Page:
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Olympics

SA's 4x100m World Relay champions crash out of Tokyo Games

05 August 2021 - 05:26 By david isaacson
SA's Chederick van Wyk stands motionless after his team had crashed out at the first handover in the 4x100m relay heats at the Tokyo Olympics.
SA's Chederick van Wyk stands motionless after his team had crashed out at the first handover in the 4x100m relay heats at the Tokyo Olympics.
Image: REUTERS/Hannah Mckay

SA’s highly fancied 4x100m relay team crashed out of the heats at the Tokyo Games on Thursday morning, failing at the first handover.

Clarence Munyai and Shaun Maswanganyi looked more like the comic relief of an event where SA were expected to compete for a medal after going into the showpiece as the World Relay champions.

In a bizarre mix-up Munyai, starting the relay, failed to find Maswanganyi and nearly ran into him, looking at one point as if he was trying to hitch a piggyback ride.

All the athletes who started the race held the batons in their right hands, including Munyai. That meant they needed to pass to their teammates’ left hands, and to facilitate that they needed to move to the left side of their lanes.

They all did that except for Munyai who shifted to the right of the SA lane, away from Maswanganyi’s waiting left hand, and half ran into the back of him.

Munyai was part of the team that won gold at World Relays in Poland in early May, running the third leg which was also a right hand-left hand switch.

Poor anchor Akani Simbine, fourth in the individual 100m on Sunday, could do nothing but watch the horror show unfold. It was the same for Chederick van Wyk, whose only race at the Olympics was this relay.

He was selected as a reserve but cemented his spot after Gift Leotlela, who was supposed to run the opening leg of the relay, was injured at the weekend.

Munyai didn’t stop to talk to the media after the disaster, but US-based student Maswanganyi, in tears afterwards, took the blame.

“Coming into the competition I was practising exchanges with Gift. I don’t like making excuses but at the end of the day I didn’t get out the same way I had been practising,” said Maswanganyi, who made the semifinals of both the 100m and 200m individual races.

“I only started practising with Clarence yesterday so I’d say I’m not really used to the exchange with Clarence, but there are no excuses. I should have been better. But there’s a lot more to work on. I always take accountability for my mistakes ... I’ll still put in more work.”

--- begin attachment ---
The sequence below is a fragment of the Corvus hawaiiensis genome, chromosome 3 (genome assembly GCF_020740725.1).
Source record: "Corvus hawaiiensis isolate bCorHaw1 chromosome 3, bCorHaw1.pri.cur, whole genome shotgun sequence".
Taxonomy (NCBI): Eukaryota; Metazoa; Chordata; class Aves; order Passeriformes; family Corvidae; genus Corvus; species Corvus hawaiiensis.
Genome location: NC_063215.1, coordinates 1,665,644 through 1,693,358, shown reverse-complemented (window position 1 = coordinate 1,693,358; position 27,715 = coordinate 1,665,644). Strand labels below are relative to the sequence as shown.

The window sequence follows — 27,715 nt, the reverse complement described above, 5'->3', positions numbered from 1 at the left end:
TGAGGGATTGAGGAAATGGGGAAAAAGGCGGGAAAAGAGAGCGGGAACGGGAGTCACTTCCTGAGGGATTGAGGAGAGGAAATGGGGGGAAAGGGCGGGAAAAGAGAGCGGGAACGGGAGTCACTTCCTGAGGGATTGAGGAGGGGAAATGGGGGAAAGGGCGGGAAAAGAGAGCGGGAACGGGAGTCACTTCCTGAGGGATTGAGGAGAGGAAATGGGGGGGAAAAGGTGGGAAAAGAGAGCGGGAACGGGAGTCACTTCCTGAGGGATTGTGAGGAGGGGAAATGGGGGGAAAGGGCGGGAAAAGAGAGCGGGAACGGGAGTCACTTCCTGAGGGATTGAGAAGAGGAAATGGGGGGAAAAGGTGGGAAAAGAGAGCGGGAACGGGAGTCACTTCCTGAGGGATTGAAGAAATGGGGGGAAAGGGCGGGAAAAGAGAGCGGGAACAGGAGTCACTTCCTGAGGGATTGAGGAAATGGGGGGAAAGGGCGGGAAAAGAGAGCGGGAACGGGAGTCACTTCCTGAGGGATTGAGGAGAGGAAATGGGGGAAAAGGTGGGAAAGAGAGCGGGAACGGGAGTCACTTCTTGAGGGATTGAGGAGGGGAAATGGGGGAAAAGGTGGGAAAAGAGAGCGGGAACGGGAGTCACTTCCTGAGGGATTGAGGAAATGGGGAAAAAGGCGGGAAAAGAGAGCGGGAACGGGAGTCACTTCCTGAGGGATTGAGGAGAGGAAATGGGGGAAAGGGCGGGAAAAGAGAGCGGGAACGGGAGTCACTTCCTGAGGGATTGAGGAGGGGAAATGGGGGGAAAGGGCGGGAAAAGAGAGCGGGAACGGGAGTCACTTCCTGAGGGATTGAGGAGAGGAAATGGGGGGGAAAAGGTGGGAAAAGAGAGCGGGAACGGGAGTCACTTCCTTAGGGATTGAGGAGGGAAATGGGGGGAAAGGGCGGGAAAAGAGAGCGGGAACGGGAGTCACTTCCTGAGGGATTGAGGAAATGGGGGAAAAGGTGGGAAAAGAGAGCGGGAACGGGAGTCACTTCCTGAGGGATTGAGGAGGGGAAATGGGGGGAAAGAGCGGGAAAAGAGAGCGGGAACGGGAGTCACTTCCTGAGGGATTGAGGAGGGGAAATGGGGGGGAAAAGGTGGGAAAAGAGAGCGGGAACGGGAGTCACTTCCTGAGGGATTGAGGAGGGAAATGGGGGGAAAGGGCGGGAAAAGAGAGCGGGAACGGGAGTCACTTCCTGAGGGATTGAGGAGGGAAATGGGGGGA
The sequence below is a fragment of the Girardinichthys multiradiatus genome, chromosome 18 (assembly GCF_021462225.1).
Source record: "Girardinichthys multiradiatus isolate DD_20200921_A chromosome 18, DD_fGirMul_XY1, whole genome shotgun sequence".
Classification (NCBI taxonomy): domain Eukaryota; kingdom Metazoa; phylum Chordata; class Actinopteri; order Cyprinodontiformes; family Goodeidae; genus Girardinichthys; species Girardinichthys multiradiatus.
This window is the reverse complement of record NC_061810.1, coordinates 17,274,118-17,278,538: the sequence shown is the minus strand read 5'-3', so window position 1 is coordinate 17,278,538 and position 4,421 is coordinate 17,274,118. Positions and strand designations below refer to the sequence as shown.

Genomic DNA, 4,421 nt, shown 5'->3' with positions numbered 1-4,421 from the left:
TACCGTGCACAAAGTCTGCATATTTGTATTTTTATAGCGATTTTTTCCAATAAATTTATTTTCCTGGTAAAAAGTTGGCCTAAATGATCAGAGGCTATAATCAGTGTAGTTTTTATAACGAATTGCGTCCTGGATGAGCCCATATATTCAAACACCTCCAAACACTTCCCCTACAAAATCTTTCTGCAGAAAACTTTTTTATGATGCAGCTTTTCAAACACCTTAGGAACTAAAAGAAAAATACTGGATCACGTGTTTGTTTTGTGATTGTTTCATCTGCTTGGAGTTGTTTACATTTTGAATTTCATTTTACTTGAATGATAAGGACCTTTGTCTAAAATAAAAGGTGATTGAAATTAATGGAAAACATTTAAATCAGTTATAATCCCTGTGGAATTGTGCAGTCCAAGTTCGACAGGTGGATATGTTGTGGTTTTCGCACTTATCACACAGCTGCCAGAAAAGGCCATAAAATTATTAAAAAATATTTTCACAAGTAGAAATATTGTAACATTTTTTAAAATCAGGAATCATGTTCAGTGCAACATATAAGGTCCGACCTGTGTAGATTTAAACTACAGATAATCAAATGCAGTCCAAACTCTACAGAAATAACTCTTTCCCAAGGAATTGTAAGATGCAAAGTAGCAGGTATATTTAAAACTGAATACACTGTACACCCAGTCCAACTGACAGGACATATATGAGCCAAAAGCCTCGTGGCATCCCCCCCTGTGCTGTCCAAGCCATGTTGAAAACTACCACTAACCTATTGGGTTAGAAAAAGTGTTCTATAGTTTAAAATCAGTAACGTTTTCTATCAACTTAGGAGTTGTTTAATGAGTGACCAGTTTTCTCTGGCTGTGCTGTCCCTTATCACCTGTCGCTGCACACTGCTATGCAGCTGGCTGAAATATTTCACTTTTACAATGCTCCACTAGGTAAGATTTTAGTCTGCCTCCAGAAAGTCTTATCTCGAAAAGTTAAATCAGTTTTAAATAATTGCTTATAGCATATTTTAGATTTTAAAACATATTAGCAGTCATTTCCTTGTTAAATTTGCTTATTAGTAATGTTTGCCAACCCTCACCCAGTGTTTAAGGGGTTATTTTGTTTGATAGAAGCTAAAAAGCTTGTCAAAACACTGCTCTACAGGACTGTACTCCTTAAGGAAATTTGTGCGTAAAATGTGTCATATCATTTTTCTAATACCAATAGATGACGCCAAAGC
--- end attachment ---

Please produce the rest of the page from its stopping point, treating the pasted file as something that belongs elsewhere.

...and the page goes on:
SA weren’t the only high-profile casualties in the relay heats, with the US failing to qualify for Friday’s final.

The relay team was the last of SA’s 13 medal hopes to compete at the Games.

From here on out, SA’s last chances of adding to its haul of three medals are all outsiders, like the men's 4x400m relay team, which competes in the heats on Friday, the women’s marathon on Saturday and the men’s on Sunday.

Kyle Blignaut fought hard before finishing sixth in the men’s shot put final, one spot behind SA-born Italian Zane Weir.

The 21-year-old Blignaut, the world under-20 champion in 2018, threw a best of 21m, 41cm behind Weir’s personal best.

“I’m happy with the finish today,” said Blignaut. “I think shot put is at an all-time high at the moment so to be in the top six in the world at a major championships, I feel like that’s an awesome achievement.”

Elsewhere, two-time Midmar Mile champion Michael McGlynn scored SA’s best placing in a marathon swim since it became an Olympic sport in 2008, ending the 10km race in eighth position.

The 21 year old from Durban found himself lying 25th early on, but he powered his way through the field until he got into the top eight with about 1km to go.

He clocked 1 hr 51 min 32.7 sec, 2:59 behind German Florian Wellbrock, who won by the biggest margin seen so far, with a 25.3 sec gap over runner-up Kristof Rasovszky of Hungary.

The three previous men’s races were far narrower. 

Before Thursday SA’s best result in this event at a Games had been ninth, by Chad Ho at Beijing 2008, though he had been only 21.5 seconds off the pace then. Five years ago Ho was 10th and five seconds behind.

In the men’s 20km race walk Wayne Snyman ended 20th in 1:24:33, 3:28 behind Italian winner Massimo Stano.

Park skateboarder Dallas Oberholzer, at 46 the oldest member of Team SA, ended 20th with a best score of 24.08.


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